Johnny Maxwell sees dead people. (Yes, like the little boy in "Sixth Sense.") For whatever reason, he sees the dead in their graveyard -- not really ghosts, but not alive either: a crabby former soldier, a distant relative of Einstein, a sprightly suffragette who died in a freak mishap, and a staunch Communist who STILL doesn't believe in life after death. All in all, they are a fairly harmless bunch.
But a massive, mercenary, progress-obsessed corporation has just bought the graveyard for fivepence, and it will soon be razed for new construction. The only people more dismayed than the living inhabitants of Blackbury are the dead ones. So as the dead break their bonds to "unlive," Johnny and his friends will try to save the graveyard from... a fate worse than death?
Yes, it's the sort of bizarre, slightly twisted plot that only Terry Pratchett could cook up, and then pull off. And yes, the same could be said of "Only You Can Save Mankind." But by the time he wrote this -- pre-Discworld -- Pratchett had obviously grown into his skills.
In particular, the Big Message in this book is more subtle -- that money and progress aren't worth anything if they destroy the past. Despite that heavy moral, the handling of it is light and entertatining, such as when the dead Communist calls up a radio talk show host and speaks frankly about being "vertically challenged.
Read more ›
Comment Was this review helpful to you? Yes No Sending feedback...
Thank you for your feedback. If this review is inappropriate, please let us know.
Sorry, we failed to record your vote. Please try again
By G. Munday on 16 Sep 2008
Format: Paperback
Johnny is a down to earth young boy who likes hanging out with his friends after school. But his life takes a definite change in direction when he realises, to his horror, that he can see and talk with the dead. As a cold-hearted council planning department is looking to build on top of the cemetery, it seems that Johnny's new-found `gift' couldn't have come at a better time, as he and his friends - dead and alive - try to find ways of keeping the cemetery open.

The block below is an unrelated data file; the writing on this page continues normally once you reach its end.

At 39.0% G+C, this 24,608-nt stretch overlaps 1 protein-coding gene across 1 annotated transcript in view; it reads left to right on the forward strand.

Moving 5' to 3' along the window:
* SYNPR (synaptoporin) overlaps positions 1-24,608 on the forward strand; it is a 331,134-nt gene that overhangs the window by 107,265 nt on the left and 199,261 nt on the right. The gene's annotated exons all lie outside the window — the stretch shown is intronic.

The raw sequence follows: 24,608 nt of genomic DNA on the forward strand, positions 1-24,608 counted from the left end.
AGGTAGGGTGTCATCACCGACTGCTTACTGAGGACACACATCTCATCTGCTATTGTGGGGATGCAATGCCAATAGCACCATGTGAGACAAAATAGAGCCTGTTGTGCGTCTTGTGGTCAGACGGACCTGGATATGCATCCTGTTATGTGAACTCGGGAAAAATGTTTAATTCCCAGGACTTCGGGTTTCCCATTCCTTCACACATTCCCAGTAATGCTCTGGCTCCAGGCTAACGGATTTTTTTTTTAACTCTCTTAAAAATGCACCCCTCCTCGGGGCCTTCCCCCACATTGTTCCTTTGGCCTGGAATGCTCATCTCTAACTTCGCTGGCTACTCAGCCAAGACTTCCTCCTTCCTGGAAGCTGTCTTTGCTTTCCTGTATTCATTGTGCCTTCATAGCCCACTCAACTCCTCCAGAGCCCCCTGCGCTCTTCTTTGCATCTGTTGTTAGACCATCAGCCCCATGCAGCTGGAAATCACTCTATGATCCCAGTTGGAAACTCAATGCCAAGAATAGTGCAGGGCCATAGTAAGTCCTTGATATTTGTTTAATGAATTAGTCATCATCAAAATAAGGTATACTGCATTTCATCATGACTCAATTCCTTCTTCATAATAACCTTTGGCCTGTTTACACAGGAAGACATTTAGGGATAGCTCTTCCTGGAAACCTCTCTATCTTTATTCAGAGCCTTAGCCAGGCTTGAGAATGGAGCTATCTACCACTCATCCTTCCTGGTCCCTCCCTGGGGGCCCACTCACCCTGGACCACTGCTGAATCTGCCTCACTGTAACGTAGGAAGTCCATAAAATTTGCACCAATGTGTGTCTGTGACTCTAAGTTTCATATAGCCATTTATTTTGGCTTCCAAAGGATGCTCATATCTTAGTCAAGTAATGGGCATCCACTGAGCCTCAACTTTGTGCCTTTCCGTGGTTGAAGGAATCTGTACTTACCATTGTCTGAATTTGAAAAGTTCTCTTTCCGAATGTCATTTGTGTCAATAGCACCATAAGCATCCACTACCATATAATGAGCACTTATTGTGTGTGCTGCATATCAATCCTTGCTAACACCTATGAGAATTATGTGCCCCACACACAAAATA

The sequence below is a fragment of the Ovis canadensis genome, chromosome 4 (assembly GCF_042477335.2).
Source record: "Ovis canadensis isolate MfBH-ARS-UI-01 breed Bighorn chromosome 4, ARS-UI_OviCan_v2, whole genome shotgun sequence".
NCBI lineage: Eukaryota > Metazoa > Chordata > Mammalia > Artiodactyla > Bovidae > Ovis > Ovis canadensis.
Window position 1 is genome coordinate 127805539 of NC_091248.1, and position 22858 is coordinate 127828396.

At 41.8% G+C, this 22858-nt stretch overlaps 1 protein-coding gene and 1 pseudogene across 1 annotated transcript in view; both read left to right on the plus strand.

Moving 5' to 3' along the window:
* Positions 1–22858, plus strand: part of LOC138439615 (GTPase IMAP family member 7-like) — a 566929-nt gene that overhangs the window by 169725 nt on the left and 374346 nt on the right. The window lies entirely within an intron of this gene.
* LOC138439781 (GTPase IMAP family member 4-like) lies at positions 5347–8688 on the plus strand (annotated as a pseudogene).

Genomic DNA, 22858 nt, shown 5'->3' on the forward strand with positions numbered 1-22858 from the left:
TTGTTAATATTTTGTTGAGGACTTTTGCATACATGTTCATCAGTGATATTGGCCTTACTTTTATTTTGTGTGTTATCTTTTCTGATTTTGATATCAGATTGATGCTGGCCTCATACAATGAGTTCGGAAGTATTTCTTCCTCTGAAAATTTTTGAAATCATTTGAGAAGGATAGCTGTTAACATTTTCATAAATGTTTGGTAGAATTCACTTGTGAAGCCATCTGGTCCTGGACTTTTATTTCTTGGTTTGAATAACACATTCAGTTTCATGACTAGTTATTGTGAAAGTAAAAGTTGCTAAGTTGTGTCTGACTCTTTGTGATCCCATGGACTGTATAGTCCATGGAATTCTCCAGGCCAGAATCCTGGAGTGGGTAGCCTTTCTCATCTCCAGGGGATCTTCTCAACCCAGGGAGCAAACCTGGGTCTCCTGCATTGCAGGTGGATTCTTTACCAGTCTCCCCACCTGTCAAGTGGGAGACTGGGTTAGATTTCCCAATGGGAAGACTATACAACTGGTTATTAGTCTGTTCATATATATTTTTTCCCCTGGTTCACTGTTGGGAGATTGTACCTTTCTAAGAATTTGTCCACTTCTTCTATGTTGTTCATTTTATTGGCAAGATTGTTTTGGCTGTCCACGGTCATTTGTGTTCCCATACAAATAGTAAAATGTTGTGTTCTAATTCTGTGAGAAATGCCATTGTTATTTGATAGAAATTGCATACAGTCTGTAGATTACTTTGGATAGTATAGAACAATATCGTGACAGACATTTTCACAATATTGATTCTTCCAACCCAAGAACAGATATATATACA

As Pratchett has made another humorous take on one of the ultimate taboos, this book can be used as a means to boost children's confidence and also unpack those common fears of ghosts and the supernatural. Through referencing various cultural values, the book is convincing and funny, but is unlikely to win any `non-believers' of this author's work.

This is clearly for higher Key Stage 2 readers, but would make a great end of year show that all ages could enjoy and gain something from.
Comment Was this review helpful to you? Yes No Sending feedback...
Thank you for your feedback. If this review is inappropriate, please let us know.
Sorry, we failed to record your vote. Please try again
Format: Kindle Edition Verified Purchase
I already had this as a hardback but wanted the kindle version, and it never disappoints. It is meant for a slightly younger audience than Sir Terry's Discworld novels, but that doesn't mean he talks down to his audience. Topics such as wave/particle theory get a mention - although not in a scholarly way - and a regular character makes a cameo appearance, but I defy (in this the anniversary year of the start of World War I) not to be affected by the Blackbury Pals. Read it - then go and read all his other books!